official corporate tax rate, but many corporations find tax breaks. If

your WACC is too low, try computing it with a lower tax rate such as 25%

or 10%.

### SLP Assignment Expectations

- Answer the assignment questions directly.
- Stay focused on the precise assignment

questions. Do not go off on tangents or devote a lot of space to

summarizing general background materials. - For computational problems, make sure to

show your work and explain your steps. - For short answer/short essay questions,

make sure to reference your sources of information with both a

bibliography and in-text citations. See the__Student Guide to Writing a High-Quality Academic Paper__,

including pages 11-14 on in-text citations. Another resource is the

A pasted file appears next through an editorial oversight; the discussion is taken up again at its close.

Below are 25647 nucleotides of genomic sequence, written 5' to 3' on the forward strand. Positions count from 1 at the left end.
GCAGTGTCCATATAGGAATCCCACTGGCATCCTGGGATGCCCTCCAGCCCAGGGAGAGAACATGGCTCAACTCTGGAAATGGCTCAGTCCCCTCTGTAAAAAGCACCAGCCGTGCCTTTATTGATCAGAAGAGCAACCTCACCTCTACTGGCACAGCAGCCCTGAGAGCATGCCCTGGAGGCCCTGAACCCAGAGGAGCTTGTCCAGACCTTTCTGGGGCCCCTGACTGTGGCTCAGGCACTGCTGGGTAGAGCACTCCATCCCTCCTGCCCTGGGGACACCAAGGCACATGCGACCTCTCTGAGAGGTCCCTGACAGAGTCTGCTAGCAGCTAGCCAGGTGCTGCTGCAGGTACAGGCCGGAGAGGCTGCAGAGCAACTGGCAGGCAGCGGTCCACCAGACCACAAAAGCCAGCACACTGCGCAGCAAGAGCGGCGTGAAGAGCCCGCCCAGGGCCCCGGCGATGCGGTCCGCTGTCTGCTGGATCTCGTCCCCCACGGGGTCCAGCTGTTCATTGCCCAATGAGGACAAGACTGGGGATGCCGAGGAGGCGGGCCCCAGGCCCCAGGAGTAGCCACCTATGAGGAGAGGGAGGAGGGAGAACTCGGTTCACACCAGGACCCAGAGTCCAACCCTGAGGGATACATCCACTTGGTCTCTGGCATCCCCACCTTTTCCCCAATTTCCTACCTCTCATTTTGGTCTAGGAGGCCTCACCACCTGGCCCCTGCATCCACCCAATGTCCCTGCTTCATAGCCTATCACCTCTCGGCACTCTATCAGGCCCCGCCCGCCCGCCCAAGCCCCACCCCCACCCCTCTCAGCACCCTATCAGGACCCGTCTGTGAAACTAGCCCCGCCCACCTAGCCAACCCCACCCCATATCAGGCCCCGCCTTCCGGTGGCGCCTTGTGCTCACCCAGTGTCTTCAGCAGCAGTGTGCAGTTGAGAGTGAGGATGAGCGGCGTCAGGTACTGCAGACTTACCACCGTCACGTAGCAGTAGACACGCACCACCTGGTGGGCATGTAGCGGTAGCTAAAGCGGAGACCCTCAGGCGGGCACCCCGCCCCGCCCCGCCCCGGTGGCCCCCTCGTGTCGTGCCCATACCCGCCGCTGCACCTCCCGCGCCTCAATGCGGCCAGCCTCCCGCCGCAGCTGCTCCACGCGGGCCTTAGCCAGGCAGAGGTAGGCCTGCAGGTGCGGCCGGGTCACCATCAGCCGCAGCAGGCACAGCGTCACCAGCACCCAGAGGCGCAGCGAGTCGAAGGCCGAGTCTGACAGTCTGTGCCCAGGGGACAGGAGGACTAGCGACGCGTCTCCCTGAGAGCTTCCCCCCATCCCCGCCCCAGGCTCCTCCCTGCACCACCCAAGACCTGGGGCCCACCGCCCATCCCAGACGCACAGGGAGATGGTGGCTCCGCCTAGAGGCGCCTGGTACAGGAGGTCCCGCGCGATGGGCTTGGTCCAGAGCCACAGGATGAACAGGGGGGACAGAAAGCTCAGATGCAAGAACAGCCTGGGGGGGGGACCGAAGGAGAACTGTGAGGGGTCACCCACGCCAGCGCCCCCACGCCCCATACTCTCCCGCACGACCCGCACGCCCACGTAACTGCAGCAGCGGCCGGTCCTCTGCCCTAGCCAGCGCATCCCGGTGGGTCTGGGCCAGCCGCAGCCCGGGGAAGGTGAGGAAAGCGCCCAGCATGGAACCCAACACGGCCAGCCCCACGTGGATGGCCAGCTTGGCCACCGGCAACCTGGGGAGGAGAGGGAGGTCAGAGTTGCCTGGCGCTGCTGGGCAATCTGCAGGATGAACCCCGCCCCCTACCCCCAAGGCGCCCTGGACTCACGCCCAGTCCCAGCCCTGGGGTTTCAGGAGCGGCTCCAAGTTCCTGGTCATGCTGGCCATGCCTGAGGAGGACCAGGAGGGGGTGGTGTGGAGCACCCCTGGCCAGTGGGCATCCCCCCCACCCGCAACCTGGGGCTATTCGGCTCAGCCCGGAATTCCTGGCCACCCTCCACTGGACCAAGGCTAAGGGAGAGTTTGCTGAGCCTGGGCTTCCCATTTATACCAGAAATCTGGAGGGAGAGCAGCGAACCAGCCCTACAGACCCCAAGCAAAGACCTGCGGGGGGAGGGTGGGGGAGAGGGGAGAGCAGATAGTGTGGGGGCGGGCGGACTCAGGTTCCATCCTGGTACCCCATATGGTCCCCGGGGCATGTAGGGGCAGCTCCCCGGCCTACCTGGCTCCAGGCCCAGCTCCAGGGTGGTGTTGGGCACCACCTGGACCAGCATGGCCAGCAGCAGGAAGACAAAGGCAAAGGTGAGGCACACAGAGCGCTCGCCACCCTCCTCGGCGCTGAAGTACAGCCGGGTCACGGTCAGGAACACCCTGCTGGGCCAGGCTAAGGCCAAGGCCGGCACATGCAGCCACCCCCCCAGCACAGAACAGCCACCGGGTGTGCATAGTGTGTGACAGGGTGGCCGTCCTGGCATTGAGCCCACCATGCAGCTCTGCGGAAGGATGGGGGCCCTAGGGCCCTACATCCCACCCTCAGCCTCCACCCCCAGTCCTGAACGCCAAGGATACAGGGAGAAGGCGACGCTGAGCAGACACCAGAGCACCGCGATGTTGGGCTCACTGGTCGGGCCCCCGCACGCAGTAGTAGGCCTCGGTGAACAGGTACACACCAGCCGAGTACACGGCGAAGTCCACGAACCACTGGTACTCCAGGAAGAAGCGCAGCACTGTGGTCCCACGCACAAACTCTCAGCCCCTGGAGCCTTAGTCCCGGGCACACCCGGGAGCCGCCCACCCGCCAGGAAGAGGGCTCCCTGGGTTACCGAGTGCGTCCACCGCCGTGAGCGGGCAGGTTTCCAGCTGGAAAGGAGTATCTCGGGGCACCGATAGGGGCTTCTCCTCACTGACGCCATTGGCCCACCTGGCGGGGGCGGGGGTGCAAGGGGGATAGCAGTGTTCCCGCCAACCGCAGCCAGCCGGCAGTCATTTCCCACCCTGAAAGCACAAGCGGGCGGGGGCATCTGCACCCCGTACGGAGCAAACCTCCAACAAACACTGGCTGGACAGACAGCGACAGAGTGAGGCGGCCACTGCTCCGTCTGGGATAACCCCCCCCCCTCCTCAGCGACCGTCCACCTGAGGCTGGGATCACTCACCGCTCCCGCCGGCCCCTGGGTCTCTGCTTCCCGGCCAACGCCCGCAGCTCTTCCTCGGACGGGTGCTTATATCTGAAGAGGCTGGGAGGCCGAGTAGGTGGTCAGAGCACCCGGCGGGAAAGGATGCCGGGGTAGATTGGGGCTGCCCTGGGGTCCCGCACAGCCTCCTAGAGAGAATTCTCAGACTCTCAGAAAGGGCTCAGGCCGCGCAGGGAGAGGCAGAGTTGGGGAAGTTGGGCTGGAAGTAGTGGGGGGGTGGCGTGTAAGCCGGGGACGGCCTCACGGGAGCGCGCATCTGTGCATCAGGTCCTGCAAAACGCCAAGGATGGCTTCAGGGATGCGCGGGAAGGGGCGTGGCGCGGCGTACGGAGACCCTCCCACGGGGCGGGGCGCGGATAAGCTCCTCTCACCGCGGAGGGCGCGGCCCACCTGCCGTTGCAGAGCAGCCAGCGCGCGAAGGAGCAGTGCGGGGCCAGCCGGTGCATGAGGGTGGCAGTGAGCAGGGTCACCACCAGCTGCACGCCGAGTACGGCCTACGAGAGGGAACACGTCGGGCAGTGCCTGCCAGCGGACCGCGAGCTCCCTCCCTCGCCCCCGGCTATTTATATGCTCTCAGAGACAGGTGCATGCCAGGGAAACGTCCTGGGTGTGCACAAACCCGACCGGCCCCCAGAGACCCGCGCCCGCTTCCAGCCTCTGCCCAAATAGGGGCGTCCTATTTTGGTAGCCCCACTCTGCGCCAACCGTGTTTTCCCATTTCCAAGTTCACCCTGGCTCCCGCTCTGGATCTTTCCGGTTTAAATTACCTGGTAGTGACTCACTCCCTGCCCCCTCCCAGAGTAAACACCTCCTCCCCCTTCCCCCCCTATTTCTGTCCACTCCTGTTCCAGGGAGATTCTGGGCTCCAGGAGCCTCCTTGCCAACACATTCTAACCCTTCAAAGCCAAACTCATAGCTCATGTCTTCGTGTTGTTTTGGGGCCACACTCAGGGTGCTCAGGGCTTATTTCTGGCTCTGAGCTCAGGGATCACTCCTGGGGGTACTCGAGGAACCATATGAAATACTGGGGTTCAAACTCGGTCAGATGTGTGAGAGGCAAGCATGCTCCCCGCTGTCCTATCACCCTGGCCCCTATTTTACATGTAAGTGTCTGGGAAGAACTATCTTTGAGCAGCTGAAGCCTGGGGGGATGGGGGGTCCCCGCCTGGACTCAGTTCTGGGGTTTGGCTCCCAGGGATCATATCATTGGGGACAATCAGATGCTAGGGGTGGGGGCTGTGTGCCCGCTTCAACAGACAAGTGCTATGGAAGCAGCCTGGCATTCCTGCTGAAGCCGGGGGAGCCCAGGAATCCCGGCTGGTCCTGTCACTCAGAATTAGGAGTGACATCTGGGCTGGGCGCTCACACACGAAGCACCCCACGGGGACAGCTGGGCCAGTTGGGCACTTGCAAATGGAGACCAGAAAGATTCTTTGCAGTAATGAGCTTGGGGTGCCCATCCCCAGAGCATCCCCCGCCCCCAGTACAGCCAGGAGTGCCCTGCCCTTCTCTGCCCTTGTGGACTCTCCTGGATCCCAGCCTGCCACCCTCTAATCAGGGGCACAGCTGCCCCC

“Writing Style Guide,” which is found under “My Resources” in the TLC

Portal.

# Module 3 – Background

**Capital Budgeting and the Cost of Capital**

Start off the module by viewing

these videos from Professor Roberts of the Wharton School of Business at the

University of Pennsylvania and Professor Roberts of Rice University. These

videos will give you a general overview of the key concepts of capital

budgeting and the cost of capital:

Roberts,

M. (2017). Decision criteria. Coursera. Retrieved from: __https://zh.coursera.org/learn/wharton-finance/lect…__

Weston, J. (2017) Putting it all

together as WACC (weighted average cost of capital). Coursera. Retrieved from: __https://www.coursera.org/learn/finance-for-non-fin…__

Ross,

S., Westerfield, R., & Jordan, B. (2007) Chapter 8: Net present value and

other investment criteria. *Essentials of Corporate Finance.*

McGraw Hill. __http://novellaqalive2.mheducation.com/sites/dl/fre…__

[If the link is down, click __Net Present Value__ or __Fundamentals of Corporate Finance__ for an alternative link]